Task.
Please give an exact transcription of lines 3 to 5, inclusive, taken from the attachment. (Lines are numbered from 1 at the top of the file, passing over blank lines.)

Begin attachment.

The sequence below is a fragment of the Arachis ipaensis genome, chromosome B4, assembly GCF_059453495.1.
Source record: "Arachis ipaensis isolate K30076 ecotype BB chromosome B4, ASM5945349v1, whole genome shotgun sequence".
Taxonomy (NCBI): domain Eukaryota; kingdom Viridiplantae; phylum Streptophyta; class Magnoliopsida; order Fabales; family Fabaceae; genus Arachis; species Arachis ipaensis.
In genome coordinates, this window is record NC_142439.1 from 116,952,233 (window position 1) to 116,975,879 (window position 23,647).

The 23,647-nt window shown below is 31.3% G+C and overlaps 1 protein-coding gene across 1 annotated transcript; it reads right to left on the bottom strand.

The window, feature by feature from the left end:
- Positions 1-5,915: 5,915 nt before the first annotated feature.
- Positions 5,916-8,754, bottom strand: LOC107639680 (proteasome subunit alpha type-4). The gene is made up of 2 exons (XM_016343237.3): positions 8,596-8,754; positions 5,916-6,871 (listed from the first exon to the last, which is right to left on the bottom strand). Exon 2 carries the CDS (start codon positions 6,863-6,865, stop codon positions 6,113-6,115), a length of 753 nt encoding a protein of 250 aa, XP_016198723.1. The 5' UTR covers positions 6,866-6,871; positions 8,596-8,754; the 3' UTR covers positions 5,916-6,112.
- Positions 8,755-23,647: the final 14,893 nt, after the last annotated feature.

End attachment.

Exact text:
Taxonomy (NCBI): domain Eukaryota; kingdom Viridiplantae; phylum Streptophyta; class Magnoliopsida; order Fabales; family Fabaceae; genus Arachis; species Arachis ipaensis.
In genome coordinates, this window is record NC_142439.1 from 116,952,233 (window position 1) to 116,975,879 (window position 23,647).

The 23,647-nt window shown below is 31.3% G+C and overlaps 1 protein-coding gene across 1 annotated transcript; it reads right to left on the bottom strand.